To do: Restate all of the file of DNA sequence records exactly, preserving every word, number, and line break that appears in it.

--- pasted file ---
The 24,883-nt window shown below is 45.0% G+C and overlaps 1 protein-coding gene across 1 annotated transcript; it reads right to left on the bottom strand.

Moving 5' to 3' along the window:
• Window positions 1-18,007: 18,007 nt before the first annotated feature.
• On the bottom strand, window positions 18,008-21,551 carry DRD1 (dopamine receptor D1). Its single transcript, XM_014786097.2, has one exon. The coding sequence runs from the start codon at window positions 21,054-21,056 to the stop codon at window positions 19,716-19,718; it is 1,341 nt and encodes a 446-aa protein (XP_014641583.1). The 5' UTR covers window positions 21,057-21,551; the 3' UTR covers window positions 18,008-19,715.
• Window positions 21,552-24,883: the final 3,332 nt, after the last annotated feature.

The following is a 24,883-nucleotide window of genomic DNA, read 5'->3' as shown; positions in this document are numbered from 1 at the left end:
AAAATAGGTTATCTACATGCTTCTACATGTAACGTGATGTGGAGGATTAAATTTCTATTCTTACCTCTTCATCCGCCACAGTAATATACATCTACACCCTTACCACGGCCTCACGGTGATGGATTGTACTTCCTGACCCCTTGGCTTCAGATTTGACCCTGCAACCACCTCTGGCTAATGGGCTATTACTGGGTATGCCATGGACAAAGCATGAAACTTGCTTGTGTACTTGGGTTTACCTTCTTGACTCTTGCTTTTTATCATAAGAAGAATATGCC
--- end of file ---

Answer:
The 24,883-nt window shown below is 45.0% G+C and overlaps 1 protein-coding gene across 1 annotated transcript; it reads right to left on the bottom strand.

Moving 5' to 3' along the window:
• Window positions 1-18,007: 18,007 nt before the first annotated feature.
• On the bottom strand, window positions 18,008-21,551 carry DRD1 (dopamine receptor D1). Its single transcript, XM_014786097.2, has one exon. The coding sequence runs from the start codon at window positions 21,054-21,056 to the stop codon at window positions 19,716-19,718; it is 1,341 nt and encodes a 446-aa protein (XP_014641583.1). The 5' UTR covers window positions 21,057-21,551; the 3' UTR covers window positions 18,008-19,715.
• Window positions 21,552-24,883: the final 3,332 nt, after the last annotated feature.

The following is a 24,883-nucleotide window of genomic DNA, read 5'->3' as shown; positions in this document are numbered from 1 at the left end:
AAAATAGGTTATCTACATGCTTCTACATGTAACGTGATGTGGAGGATTAAATTTCTATTCTTACCTCTTCATCCGCCACAGTAATATACATCTACACCCTTACCACGGCCTCACGGTGATGGATTGTACTTCCTGACCCCTTGGCTTCAGATTTGACCCTGCAACCACCTCTGGCTAATGGGCTATTACTGGGTATGCCATGGACAAAGCATGAAACTTGCTTGTGTACTTGGGTTTACCTTCTTGACTCTTGCTTTTTATCATAAGAAGAATATGCC